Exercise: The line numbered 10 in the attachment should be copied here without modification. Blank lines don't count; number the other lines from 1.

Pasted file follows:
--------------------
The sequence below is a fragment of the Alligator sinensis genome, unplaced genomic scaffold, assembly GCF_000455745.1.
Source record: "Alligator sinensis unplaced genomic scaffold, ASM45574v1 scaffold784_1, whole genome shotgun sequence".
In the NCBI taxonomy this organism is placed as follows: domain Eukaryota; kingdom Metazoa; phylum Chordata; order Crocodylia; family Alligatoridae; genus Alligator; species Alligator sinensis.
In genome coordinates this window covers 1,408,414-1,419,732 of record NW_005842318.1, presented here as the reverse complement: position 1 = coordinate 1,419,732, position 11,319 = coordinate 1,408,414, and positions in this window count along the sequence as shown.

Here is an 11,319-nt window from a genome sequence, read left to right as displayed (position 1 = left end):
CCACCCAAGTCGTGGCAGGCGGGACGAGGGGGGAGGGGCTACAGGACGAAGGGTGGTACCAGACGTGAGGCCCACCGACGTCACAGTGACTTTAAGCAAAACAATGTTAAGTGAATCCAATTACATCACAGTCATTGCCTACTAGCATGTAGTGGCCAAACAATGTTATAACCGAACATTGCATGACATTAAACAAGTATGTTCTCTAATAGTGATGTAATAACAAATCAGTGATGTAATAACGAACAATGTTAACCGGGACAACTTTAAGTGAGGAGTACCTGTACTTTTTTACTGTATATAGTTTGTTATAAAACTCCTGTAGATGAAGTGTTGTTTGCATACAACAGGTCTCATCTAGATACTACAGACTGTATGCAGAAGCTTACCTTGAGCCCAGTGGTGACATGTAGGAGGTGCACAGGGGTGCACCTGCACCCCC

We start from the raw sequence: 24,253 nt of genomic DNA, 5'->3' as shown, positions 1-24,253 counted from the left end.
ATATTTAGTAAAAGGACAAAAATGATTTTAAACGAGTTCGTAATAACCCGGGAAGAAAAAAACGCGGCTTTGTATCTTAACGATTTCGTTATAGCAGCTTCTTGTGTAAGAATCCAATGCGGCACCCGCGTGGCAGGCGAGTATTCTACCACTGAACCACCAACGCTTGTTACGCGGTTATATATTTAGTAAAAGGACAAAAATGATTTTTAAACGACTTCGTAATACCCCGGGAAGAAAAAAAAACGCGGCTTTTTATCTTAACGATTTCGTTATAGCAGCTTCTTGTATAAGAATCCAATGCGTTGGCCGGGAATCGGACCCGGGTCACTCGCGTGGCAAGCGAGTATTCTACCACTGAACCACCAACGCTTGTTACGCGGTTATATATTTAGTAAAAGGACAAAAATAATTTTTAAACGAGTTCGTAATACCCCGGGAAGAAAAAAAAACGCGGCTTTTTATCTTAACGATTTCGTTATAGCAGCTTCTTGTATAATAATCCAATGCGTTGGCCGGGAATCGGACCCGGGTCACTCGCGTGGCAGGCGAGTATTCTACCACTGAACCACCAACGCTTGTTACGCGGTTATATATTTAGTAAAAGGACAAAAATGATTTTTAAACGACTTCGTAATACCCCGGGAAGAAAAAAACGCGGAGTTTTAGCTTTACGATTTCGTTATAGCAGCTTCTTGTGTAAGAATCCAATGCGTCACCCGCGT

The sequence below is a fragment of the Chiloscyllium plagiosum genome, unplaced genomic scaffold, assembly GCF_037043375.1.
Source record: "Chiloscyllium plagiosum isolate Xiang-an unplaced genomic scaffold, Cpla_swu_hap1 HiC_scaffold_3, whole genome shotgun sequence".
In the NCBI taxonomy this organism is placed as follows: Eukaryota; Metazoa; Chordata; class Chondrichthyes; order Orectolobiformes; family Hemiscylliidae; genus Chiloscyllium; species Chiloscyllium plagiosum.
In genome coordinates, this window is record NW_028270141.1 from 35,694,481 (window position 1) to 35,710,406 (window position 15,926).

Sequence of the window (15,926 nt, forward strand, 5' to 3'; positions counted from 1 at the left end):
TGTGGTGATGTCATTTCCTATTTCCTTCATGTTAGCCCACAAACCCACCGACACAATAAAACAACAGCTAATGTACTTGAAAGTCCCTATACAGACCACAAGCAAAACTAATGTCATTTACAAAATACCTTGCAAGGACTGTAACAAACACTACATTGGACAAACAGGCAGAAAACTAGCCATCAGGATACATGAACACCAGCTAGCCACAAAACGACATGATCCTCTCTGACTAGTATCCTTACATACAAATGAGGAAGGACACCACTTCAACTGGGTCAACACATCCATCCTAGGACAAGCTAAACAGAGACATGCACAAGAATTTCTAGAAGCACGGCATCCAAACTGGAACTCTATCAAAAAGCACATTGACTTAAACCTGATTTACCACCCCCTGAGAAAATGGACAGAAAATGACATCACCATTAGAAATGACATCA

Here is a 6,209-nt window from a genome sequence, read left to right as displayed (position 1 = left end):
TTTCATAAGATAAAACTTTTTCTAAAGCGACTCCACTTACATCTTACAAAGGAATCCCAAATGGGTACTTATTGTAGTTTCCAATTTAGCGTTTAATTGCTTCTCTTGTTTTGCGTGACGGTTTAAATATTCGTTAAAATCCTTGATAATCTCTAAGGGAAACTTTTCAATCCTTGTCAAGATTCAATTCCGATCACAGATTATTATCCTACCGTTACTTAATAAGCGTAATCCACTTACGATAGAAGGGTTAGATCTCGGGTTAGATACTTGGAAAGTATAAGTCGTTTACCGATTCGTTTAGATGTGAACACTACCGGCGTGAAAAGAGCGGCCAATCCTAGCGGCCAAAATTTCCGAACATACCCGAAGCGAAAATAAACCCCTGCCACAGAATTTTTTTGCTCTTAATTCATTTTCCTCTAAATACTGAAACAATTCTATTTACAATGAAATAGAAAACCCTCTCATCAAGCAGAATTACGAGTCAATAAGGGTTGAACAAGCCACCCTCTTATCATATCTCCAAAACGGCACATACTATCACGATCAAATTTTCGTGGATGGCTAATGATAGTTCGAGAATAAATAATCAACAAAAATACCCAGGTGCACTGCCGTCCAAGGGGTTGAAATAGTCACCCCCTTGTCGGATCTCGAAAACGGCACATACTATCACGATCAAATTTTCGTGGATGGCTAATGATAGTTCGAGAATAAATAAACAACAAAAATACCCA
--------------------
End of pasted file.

Source record: "Chiloscyllium plagiosum isolate Xiang-an unplaced genomic scaffold, Cpla_swu_hap1 HiC_scaffold_3, whole genome shotgun sequence".